Issue #002, Winter, 2019 ISSN: 2581- 9410
In this essay The Fabric of India exhibition held at the V&A between 3 October 2015 to 10 January 2016, is presented as a case study for examining the role of the museum with respect to contemporary craft practices. The exhibition explored the story of handmade textiles from India by showcasing some 200 objects, the earliest of which dated to 300 CE and the most recent to 2015. The exhibition sought to situate textiles at the heart of India’s culture and economy and to explore their impact around the globe, historically and presently. It celebrated the human skill and ingenuity which has driven creative and technical innovation in textiles over millennia. The exhibition was co-curated by Rosemary Crill (Senior Curator, V&A, now retired) and this author. (fig 1)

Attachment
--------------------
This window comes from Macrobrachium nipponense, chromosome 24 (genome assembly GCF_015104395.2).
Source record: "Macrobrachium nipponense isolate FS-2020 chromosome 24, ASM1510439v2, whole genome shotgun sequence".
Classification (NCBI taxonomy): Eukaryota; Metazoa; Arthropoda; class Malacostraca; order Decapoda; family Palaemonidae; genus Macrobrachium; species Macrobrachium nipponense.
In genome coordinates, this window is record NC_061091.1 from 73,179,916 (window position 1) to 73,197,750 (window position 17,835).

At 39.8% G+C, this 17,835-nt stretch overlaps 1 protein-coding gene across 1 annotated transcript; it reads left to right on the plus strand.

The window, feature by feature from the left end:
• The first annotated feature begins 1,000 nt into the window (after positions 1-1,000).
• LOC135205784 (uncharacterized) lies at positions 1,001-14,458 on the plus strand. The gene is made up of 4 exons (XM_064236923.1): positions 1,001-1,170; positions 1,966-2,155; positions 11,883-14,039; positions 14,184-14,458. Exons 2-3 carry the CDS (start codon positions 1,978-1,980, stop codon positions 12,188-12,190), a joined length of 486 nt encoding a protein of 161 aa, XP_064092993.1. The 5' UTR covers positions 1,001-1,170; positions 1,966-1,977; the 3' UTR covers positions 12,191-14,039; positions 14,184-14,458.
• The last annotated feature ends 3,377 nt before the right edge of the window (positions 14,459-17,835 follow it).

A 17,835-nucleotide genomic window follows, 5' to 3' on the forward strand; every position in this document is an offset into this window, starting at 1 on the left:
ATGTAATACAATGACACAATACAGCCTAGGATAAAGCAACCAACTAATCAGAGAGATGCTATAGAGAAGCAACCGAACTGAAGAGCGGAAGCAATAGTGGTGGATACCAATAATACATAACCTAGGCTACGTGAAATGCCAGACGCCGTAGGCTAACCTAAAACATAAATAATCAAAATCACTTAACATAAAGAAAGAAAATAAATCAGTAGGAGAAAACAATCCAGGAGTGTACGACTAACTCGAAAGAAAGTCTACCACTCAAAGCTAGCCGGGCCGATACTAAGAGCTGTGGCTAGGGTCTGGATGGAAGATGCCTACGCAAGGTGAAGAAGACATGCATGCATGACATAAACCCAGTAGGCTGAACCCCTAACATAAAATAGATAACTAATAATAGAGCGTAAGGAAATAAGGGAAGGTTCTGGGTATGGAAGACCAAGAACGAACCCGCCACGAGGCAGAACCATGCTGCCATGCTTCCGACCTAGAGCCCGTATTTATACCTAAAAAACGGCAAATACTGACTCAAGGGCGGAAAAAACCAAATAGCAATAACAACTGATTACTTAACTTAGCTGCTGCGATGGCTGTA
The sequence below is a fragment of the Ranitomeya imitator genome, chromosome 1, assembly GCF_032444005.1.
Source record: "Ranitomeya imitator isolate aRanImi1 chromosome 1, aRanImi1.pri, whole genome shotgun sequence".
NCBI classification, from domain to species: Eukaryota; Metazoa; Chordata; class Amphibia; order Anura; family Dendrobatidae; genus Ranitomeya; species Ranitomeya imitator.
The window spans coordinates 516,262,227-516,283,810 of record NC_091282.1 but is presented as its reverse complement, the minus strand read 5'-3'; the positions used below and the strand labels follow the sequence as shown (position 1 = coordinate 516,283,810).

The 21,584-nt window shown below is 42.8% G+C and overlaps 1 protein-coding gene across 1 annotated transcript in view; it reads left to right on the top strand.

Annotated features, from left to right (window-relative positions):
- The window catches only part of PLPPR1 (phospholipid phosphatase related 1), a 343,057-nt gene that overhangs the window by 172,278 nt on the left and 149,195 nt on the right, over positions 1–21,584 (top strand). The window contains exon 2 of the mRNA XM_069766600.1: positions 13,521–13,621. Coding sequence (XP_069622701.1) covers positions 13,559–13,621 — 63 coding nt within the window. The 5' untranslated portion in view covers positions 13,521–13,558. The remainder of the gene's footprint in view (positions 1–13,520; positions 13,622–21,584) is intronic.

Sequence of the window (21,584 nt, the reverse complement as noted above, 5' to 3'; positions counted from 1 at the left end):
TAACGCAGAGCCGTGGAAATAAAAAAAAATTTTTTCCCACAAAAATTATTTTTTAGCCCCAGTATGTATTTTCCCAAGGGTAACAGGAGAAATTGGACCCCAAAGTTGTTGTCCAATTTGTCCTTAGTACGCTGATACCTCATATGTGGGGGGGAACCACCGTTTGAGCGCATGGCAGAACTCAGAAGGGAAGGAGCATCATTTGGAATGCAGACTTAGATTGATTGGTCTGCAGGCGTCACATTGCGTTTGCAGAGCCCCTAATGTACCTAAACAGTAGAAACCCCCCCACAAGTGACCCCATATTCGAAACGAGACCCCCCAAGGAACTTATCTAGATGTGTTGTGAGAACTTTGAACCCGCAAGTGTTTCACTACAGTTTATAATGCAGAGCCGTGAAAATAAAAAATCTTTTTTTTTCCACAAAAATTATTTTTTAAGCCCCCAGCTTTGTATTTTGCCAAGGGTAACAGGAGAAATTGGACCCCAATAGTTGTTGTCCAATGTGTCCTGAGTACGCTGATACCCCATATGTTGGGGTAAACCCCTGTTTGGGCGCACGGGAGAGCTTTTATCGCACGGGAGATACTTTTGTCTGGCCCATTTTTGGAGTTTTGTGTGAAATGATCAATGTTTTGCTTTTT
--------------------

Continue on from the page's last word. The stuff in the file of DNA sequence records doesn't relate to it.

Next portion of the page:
Highlighting contemporary practice was intrinsic to the ambition of the exhibition and this was made explicit in the introduction whereby a large 17th century Mughal floor spread hand-painted and dyed with a classic poppy design formed a dramatic backdrop to two contemporary fashion outfits. One of these was the ‘Hounds tooth’ sari designed by Abraham & Thakore and handwoven in the ikat technique by craftsmen in the workshop of Shri Govardhana from Puttapaka in Telangana in 2...
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